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Nuclear Command Authority meets
Josy Joseph in New Delhi | September01, 2003 14:26 IST
Last Updated: September01, 2003 21:49 IST
The Political Council of the Nuclear Command Authority of India that met on Monday reviewed India's nuclear preparedness and series of intelligence inputs, including possibility of more unorthodox terrorist attacks and recent developments regarding Pakistan's nuclear preparedness.
It was the first meeting of the powerful Political Council -- chaired by Prime Minister Atal Bihari Vajpayee and consisting of Deputy Prime Minister Lal Kishenchand Advani, Defence Minister George Fernandes, External Affairs Minister Yashwant Sinha, Finance Minister Jaswant and National Security Advisor Brajesh Mishra.
The council was set up on January 4 this year by the government.
According to officers in the know, the meeting was a 'routine review' of the nuclear preparedness and was meant to 'get the ball rolling' on the ground for India's nuclear chain of command.
The Command was briefed about a recent Pakistani decision to redeploy its nuclear assets and changes in overall preparedness.
On January 4, after reviewing country's nuclear preparedness the Cabinet Committee on Security constituted the Political Council and the Executive Council. "The Executive Council has been regularly meeting and there is constant interaction between the members of the Council," a military officer said.
The Executive Council, chaired by National Security Adviser Brajesh Mishra, gives the inputs to the Political Council, which authorises a nuclear attack when it is necessary.
The Strategic Forces Command, operating out of a building in Delhi Cantonment, is presently studying the redeployment of the assets and new acquisitions. In fact there is widespread disappointment within the military circles about the delay in India getting on lease a couple of nuclear submarines and the TU-22 long-range bombers from Russia.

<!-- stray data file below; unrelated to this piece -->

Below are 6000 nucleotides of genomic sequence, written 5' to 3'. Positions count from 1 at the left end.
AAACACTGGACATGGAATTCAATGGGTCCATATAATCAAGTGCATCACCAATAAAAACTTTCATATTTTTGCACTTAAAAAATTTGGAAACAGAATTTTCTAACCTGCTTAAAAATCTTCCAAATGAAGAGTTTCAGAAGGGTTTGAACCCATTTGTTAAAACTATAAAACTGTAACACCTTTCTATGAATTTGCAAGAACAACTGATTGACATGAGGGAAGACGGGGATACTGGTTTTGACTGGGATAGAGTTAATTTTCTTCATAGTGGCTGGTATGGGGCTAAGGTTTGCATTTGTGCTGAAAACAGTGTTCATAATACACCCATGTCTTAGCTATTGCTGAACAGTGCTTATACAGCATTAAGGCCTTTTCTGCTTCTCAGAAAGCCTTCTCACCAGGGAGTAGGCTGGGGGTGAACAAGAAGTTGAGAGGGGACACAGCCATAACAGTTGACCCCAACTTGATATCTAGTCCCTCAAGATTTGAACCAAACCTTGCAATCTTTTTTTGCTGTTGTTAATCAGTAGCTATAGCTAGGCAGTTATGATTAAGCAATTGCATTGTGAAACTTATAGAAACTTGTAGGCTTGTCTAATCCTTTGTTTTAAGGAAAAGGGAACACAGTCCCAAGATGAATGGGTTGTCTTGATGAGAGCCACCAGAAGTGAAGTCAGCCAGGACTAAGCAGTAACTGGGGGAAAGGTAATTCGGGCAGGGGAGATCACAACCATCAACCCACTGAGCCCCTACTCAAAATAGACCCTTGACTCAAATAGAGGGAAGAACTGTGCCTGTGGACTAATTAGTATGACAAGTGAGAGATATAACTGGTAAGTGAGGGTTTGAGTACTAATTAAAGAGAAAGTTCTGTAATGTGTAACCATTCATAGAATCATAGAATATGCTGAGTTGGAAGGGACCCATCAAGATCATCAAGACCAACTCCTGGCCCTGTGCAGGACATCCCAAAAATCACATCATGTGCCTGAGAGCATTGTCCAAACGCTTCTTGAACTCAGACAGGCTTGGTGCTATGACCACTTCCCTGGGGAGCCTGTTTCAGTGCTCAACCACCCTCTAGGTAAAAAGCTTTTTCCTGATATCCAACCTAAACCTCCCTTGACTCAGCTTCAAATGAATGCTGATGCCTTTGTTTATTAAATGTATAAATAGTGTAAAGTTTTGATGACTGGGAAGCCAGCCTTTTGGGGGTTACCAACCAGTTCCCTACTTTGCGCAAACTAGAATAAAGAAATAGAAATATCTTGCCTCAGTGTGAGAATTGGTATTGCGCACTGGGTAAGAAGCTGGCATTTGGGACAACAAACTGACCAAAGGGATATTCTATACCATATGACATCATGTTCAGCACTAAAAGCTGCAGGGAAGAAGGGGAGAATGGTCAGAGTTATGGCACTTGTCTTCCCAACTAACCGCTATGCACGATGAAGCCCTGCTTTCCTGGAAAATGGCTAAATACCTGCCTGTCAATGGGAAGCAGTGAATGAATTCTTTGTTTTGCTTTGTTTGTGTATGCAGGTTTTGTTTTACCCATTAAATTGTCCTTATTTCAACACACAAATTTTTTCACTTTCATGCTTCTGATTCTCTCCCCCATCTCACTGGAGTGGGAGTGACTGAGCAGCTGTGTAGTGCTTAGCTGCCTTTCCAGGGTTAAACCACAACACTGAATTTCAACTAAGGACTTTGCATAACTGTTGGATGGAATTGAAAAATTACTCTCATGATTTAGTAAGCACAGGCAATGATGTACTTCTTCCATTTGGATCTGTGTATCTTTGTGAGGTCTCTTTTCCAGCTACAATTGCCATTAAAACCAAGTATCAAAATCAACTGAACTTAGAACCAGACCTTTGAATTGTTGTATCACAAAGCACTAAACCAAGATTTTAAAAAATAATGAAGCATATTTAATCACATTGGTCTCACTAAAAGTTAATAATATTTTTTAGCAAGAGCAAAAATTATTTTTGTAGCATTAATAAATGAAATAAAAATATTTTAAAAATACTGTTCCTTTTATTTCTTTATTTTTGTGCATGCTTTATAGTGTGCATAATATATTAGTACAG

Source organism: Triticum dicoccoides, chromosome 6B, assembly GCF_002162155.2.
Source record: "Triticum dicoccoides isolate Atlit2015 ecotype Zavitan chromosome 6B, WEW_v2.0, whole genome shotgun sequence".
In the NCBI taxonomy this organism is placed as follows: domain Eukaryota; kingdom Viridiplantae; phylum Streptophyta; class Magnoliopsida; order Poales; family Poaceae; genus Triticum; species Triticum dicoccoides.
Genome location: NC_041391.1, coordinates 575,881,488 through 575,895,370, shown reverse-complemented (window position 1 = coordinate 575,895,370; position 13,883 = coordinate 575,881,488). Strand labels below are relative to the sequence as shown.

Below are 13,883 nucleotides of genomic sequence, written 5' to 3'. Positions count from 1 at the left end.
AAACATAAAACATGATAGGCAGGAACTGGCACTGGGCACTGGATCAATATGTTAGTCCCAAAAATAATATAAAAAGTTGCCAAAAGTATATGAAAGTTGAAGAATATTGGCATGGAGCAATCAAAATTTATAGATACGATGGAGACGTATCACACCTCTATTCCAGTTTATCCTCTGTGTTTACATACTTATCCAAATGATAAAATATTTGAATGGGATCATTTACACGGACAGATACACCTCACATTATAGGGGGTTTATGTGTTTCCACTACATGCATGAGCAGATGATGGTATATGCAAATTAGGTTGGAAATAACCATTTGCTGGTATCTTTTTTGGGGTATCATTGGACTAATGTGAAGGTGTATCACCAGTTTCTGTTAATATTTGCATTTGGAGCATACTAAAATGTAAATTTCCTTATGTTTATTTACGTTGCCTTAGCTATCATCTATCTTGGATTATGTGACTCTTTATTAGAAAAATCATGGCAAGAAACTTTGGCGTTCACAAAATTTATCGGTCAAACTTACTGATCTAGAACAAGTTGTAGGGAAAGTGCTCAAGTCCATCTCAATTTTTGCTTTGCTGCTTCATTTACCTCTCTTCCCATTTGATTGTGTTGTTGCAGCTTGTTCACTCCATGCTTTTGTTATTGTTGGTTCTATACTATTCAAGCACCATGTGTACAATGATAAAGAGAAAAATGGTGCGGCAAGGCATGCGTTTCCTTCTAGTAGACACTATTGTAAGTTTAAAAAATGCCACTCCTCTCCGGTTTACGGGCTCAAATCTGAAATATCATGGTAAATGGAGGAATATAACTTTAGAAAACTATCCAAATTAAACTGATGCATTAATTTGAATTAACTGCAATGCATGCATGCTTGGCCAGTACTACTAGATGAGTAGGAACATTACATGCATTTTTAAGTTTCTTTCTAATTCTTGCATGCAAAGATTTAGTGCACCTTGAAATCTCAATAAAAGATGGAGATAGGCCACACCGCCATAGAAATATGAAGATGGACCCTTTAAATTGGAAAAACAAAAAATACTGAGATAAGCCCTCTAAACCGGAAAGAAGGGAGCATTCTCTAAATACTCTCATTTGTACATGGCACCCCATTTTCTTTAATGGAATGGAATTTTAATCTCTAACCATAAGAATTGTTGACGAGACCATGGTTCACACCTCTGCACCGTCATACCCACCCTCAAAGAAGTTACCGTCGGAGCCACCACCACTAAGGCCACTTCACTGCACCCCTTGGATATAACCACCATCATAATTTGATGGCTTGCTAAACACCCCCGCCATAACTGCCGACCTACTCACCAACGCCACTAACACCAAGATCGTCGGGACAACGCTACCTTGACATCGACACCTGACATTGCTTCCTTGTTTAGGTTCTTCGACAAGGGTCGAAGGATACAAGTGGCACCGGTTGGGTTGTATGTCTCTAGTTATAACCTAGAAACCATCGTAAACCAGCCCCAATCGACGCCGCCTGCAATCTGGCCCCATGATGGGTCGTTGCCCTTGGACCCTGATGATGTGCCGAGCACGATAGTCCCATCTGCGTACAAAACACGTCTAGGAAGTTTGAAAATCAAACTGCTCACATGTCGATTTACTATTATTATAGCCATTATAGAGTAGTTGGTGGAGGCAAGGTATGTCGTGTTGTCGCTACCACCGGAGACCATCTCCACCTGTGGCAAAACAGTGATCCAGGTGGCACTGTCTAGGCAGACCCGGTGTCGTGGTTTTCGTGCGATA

Russians, however, have tied down the two acquisitions to the purchase of Admiral Gorskhov, a second hand aircraft carrier, by the Indian Navy. Price negotiations are going on in the case of Gorshkov.
Military sources said the nuclear submarine would help the Indian Navy to train 'a new generation of officers'. "We have a generation still in service that have worked on INS Chakra", the nuclear submarine leased by Russia in mid-80s to India.
A nuclear submarine is the safest platform for launching a nuclear strike, given its ability to remain underwater for long duration and the difficulty for enemy to detect its presence. When INS Chakra was with Indian Navy in late 80s Indian Navy had even practiced firing of missiles from the submarine though it was kept a secret.
India's ambition to build a nuclear submarine is still to materialise as hundreds of scientists and navy men work in secrecy at different research centres around the country.
Navy is also hoping to acquire Tu-22 long-range bombers from Russia.
Today the political council was briefed about the progress in India's missile development and deployment, sources said. India is in the process of inducting Agni-I and Agni-II and is developing an Agni-III.
The military circles are generally happy about the progress being made in the development of Brahmos, a super sonic cruise missile being developed by India and Russia, which would eventually be made nuclear-capable.